Category: Tight End

TE Ryan Izzo, Florida St.*

6’5” – 256 lbs. – 4.94

Profile:

  • Also played basketball in high school. Redshirted in his first season, then appeared in thirteen games in each of the three subsequent seasons, catching fifty-two passes and five touchdowns over the course of his career before foregoing his senior season in order to declare for the draft.

Positives:

  • Well-built tight end with a solid combination of height, bulk, and length. Has experience playing as both a traditional inline “Y” tight end and as more an H-Back in the team’s offense. Almost all of his snaps came as a blocker, inlcuding on passing downs. Chippy and aggressive player who works hard to stick with opponents through the whistle. Pretty accurate placing his hands and has some leg drive after contact. Has the short-area quickness to chip one opponent and reach another in space, or climb to the second level. Good at lining up opponents in space. The team trusted him in pass protection and exhibits good lateral quickness to stick with opponents. Occasionally began his snaps as a blocker and made delayed releases as a receiver; can sell his fakes and seems to have reliable hands. Played in thirty-nine games over the past three seasons.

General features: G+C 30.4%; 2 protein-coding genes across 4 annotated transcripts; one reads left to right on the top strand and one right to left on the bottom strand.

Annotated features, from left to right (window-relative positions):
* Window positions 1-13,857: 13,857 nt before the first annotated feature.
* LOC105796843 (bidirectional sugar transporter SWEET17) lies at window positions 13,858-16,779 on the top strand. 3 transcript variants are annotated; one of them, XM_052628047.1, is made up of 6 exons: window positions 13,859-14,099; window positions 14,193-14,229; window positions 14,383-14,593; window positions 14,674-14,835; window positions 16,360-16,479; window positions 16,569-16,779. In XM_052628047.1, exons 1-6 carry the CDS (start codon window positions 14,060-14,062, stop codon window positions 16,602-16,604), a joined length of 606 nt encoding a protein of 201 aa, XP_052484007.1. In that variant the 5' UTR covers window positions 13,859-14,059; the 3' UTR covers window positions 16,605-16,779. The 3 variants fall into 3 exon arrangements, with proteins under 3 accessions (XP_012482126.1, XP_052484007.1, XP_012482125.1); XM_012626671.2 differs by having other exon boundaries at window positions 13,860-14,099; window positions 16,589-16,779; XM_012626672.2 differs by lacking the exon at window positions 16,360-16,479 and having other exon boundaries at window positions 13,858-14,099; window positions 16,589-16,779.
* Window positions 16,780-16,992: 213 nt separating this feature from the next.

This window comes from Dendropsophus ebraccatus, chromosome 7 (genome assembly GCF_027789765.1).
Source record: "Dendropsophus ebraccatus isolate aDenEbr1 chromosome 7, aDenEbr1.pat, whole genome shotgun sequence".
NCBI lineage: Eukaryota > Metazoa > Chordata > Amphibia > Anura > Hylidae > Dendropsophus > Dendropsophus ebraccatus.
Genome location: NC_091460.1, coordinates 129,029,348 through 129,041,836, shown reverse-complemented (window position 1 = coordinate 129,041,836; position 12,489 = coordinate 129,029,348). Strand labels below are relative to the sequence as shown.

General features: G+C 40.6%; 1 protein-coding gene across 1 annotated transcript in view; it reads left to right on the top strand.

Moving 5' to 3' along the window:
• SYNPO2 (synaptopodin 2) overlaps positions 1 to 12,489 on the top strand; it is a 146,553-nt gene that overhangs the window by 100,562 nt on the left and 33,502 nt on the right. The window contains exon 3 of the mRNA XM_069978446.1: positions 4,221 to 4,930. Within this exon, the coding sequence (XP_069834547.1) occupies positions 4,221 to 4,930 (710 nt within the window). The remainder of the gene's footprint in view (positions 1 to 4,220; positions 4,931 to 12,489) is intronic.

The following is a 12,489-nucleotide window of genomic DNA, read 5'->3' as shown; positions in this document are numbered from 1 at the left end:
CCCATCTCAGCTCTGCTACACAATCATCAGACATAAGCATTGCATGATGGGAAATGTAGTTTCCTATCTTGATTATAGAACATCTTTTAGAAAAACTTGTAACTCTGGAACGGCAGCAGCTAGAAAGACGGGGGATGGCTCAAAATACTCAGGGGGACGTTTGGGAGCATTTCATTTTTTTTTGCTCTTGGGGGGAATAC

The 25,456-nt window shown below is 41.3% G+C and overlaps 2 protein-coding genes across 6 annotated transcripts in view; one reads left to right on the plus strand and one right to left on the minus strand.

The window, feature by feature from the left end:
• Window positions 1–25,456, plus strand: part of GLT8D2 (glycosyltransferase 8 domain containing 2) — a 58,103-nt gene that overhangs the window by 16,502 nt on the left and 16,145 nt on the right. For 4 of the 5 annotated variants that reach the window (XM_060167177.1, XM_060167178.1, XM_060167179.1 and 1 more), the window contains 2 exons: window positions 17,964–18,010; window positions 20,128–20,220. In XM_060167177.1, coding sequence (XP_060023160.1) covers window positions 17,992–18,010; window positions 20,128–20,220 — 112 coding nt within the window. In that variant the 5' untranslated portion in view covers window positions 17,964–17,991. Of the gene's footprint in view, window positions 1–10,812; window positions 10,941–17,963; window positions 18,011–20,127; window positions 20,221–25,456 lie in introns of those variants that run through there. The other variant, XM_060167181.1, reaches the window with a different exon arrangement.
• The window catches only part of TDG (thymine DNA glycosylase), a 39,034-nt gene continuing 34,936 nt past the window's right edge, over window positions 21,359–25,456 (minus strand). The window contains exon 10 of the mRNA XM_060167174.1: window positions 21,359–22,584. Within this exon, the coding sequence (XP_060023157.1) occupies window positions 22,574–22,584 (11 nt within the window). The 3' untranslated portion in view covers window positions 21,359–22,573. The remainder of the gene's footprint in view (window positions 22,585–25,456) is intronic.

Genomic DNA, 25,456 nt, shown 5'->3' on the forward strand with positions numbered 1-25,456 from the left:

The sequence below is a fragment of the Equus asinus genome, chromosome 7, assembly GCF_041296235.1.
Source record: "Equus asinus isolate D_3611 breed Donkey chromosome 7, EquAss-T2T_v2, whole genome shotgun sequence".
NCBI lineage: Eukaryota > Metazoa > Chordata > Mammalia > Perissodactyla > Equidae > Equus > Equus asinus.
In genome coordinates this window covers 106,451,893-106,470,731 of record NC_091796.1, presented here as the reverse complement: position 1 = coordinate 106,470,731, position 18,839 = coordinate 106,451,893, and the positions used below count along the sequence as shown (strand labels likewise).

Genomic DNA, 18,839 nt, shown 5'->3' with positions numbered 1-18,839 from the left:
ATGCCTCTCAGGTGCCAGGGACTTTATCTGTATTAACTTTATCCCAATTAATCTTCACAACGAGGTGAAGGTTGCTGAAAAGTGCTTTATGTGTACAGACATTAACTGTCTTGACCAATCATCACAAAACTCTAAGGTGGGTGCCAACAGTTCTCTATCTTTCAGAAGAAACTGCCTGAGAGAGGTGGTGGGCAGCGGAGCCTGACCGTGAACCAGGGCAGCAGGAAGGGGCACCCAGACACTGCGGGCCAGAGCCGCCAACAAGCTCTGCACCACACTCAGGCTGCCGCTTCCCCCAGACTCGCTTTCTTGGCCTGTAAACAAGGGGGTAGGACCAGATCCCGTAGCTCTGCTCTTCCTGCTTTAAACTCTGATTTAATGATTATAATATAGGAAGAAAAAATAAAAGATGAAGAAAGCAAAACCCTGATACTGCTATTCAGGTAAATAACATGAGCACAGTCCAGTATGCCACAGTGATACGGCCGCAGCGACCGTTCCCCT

Negatives:

  • Not a very good athlete; workout numbers are on the borderline of what’s acceptable in a tight end prospect. Needs to rely on deception rather than athleticism to create opportunities for himself as a receiver. Wasn’t very integrated into the passing game except as an extra blocker, with marginal receiving production. More aggressive than he is technically sound as a blocker. Has frequent balance issues that crop up because he’s overextending himself in an attempt to reach opponents; consequently, ends up bending at the waist or falling to the ground. Works hard to stick with his opponents in pass protection but is often trying to steer them wide of the pocket by attacking their shoulder rather than mirroring them and using his length to keep them out of his body.

Summary:

  • A pure blocker with the size to function as a role player at the next level. Plays with aggression and has the quickness to get in space and secure blocks, traits which could eventually earn him a number-two role. However, is more of an effort blocker than a technically sound or physically dominant one, and receiving value is marginal; his shortcomings in the blocking game can be addressed, but he probably lacks the athleticism to be a dynamic receiver.

 

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TE Troy Fumagalli, Wisconsin

6’5″ – 247 lbs. – 4.80e